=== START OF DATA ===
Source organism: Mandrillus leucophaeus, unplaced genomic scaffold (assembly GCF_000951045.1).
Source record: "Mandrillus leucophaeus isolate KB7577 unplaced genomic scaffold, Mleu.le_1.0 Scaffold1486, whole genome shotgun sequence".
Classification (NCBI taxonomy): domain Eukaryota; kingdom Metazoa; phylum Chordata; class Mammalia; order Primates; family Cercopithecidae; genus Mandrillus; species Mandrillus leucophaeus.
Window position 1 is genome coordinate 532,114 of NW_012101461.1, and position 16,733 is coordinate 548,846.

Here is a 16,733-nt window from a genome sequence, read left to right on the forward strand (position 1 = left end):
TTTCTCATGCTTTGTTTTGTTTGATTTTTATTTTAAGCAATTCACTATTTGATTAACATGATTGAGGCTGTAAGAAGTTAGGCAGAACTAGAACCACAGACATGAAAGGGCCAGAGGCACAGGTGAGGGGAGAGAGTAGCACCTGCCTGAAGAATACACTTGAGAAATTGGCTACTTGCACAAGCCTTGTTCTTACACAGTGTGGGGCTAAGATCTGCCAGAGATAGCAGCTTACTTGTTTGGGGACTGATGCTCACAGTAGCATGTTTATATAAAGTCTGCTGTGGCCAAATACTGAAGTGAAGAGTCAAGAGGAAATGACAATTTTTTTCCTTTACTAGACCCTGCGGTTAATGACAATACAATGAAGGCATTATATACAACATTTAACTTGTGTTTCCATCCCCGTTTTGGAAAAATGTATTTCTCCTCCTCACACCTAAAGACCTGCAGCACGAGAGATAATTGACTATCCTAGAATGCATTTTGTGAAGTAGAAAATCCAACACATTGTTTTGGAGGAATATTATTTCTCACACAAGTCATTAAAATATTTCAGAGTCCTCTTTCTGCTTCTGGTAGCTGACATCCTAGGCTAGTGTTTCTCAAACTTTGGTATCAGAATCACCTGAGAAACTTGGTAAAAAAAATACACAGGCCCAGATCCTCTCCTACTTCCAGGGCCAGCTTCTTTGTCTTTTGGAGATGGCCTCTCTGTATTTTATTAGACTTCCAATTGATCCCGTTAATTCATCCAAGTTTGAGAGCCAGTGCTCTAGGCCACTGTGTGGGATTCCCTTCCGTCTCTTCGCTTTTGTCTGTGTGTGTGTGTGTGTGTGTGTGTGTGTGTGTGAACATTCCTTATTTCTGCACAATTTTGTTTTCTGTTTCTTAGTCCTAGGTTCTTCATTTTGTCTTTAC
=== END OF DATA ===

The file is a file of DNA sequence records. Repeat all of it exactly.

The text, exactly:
Source organism: Mandrillus leucophaeus, unplaced genomic scaffold (assembly GCF_000951045.1).
Source record: "Mandrillus leucophaeus isolate KB7577 unplaced genomic scaffold, Mleu.le_1.0 Scaffold1486, whole genome shotgun sequence".
Classification (NCBI taxonomy): domain Eukaryota; kingdom Metazoa; phylum Chordata; class Mammalia; order Primates; family Cercopithecidae; genus Mandrillus; species Mandrillus leucophaeus.
Window position 1 is genome coordinate 532,114 of NW_012101461.1, and position 16,733 is coordinate 548,846.

Here is a 16,733-nt window from a genome sequence, read left to right on the forward strand (position 1 = left end):
TTTCTCATGCTTTGTTTTGTTTGATTTTTATTTTAAGCAATTCACTATTTGATTAACATGATTGAGGCTGTAAGAAGTTAGGCAGAACTAGAACCACAGACATGAAAGGGCCAGAGGCACAGGTGAGGGGAGAGAGTAGCACCTGCCTGAAGAATACACTTGAGAAATTGGCTACTTGCACAAGCCTTGTTCTTACACAGTGTGGGGCTAAGATCTGCCAGAGATAGCAGCTTACTTGTTTGGGGACTGATGCTCACAGTAGCATGTTTATATAAAGTCTGCTGTGGCCAAATACTGAAGTGAAGAGTCAAGAGGAAATGACAATTTTTTTCCTTTACTAGACCCTGCGGTTAATGACAATACAATGAAGGCATTATATACAACATTTAACTTGTGTTTCCATCCCCGTTTTGGAAAAATGTATTTCTCCTCCTCACACCTAAAGACCTGCAGCACGAGAGATAATTGACTATCCTAGAATGCATTTTGTGAAGTAGAAAATCCAACACATTGTTTTGGAGGAATATTATTTCTCACACAAGTCATTAAAATATTTCAGAGTCCTCTTTCTGCTTCTGGTAGCTGACATCCTAGGCTAGTGTTTCTCAAACTTTGGTATCAGAATCACCTGAGAAACTTGGTAAAAAAAATACACAGGCCCAGATCCTCTCCTACTTCCAGGGCCAGCTTCTTTGTCTTTTGGAGATGGCCTCTCTGTATTTTATTAGACTTCCAATTGATCCCGTTAATTCATCCAAGTTTGAGAGCCAGTGCTCTAGGCCACTGTGTGGGATTCCCTTCCGTCTCTTCGCTTTTGTCTGTGTGTGTGTGTGTGTGTGTGTGTGTGTGTGTGAACATTCCTTATTTCTGCACAATTTTGTTTTCTGTTTCTTAGTCCTAGGTTCTTCATTTTGTCTTTAC